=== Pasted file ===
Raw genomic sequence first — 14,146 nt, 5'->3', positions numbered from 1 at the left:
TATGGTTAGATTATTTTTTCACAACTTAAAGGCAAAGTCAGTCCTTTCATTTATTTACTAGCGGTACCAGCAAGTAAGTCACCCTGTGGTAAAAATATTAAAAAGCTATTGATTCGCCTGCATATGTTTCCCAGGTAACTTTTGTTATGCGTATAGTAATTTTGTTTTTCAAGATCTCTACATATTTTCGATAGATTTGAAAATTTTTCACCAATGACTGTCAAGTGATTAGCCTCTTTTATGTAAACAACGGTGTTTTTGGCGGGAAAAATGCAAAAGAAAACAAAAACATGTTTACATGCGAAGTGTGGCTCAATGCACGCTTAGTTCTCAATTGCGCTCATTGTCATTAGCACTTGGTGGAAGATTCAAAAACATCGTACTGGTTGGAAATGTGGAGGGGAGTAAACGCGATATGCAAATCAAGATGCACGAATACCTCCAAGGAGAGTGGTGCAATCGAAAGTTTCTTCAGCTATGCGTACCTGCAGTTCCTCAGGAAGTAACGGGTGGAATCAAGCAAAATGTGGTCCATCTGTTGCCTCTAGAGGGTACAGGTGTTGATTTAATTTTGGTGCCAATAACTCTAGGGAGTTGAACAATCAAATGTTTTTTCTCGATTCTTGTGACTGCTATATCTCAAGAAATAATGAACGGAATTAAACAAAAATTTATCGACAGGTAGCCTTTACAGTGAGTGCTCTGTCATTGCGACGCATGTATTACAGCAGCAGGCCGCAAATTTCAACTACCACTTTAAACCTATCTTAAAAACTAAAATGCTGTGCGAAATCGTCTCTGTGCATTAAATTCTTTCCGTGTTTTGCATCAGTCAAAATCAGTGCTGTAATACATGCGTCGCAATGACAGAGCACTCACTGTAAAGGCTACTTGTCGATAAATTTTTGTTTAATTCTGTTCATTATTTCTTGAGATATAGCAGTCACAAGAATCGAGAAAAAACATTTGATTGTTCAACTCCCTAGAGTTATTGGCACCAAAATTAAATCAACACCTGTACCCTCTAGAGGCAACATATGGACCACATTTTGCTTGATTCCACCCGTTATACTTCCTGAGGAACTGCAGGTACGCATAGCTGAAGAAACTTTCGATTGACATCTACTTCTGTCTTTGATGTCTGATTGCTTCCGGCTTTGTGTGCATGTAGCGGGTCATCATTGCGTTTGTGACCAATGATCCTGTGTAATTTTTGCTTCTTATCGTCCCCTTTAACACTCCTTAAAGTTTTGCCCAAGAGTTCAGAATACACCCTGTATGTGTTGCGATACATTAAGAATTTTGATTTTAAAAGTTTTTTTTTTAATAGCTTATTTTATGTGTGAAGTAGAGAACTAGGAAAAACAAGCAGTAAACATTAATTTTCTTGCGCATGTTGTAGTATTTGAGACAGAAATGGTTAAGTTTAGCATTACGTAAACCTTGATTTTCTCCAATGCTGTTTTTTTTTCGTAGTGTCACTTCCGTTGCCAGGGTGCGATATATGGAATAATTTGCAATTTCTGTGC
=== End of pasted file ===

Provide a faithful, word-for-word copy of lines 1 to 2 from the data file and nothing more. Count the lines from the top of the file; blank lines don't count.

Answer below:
Raw genomic sequence first — 14,146 nt, 5'->3', positions numbered from 1 at the left:
TATGGTTAGATTATTTTTTCACAACTTAAAGGCAAAGTCAGTCCTTTCATTTATTTACTAGCGGTACCAGCAAGTAAGTCACCCTGTGGTAAAAATATTAAAAAGCTATTGATTCGCCTGCATATGTTTCCCAGGTAACTTTTGTTATGCGTATAGTAATTTTGTTTTTCAAGATCTCTACATATTTTCGATAGATTTGAAAATTTTTCACCAATGACTGTCAAGTGATTAGCCTCTTTTATGTAAACAACGGTGTTTTTGGCGGGAAAAATGCAAAAGAAAACAAAAACATGTTTACATGCGAAGTGTGGCTCAATGCACGCTTAGTTCTCAATTGCGCTCATTGTCATTAGCACTTGGTGGAAGATTCAAAAACATCGTACTGGTTGGAAATGTGGAGGGGAGTAAACGCGATATGCAAATCAAGATGCACGAATACCTCCAAGGAGAGTGGTGCAATCGAAAGTTTCTTCAGCTATGCGTACCTGCAGTTCCTCAGGAAGTAACGGGTGGAATCAAGCAAAATGTGGTCCATCTGTTGCCTCTAGAGGGTACAGGTGTTGATTTAATTTTGGTGCCAATAACTCTAGGGAGTTGAACAATCAAATGTTTTTTCTCGATTCTTGTGACTGCTATATCTCAAGAAATAATGAACGGAATTAAACAAAAATTTATCGACAGGTAGCCTTTACAGTGAGTGCTCTGTCATTGCGACGCATGTATTACAGCAGCAGGCCGCAAATTTCAACTACCACTTTAAACCTATCTTAAAAACTAAAATGCTGTGCGAAATCGTCTCTGTGCATTAAATTCTTTCCGTGTTTTGCATCAGTCAAAATCAGTGCTGTAATACATGCGTCGCAATGACAGAGCACTCACTGTAAAGGCTACTTGTCGATAAATTTTTGTTTAATTCTGTTCATTATTTCTTGAGATATAGCAGTCACAAGAATCGAGAAAAAACATTTGATTGTTCAACTCCCTAGAGTTATTGGCACCAAAATTAAATCAACACCTGTACCCTCTAGAGGCAACATATGGACCACATTTTGCTTGATTCCACCCGTTATACTTCCTGAGGAACTGCAGGTACGCATAGCTGAAGAAACTTTCGATTGACATCTACTTCTGTCTTTGATGTCTGATTGCTTCCGGCTTTGTGTGCATGTAGCGGGTCATCATTGCGTTTGTGACCAATGATCCTGTGTAATTTTTGCTTCTTATCGTCCCCTTTAACACTCCTTAAAGTTTTGCCCAAGAGTTCAGAATACACCCTGTATGTGTTGCGATACATTAAGAATTTTGATTTTAAAAGTTTTTTTTTTAATAGCTTATTTTATGTGTGAAGTAGAGAACTAGGAAAAACAAGCAGTAAACATTAATTTTCTTGCGCATGTTGTAGTATTTGAGACAGAAATGGTTAAGTTTAGCATTACGTAAACCTTGATTTTCTCCAATGCTGTTTTTTTTTCGTAGTGTCACTTCCGTTGCCAGGGTGCGATATATGGAATAATTTGCAATTTCTGTGC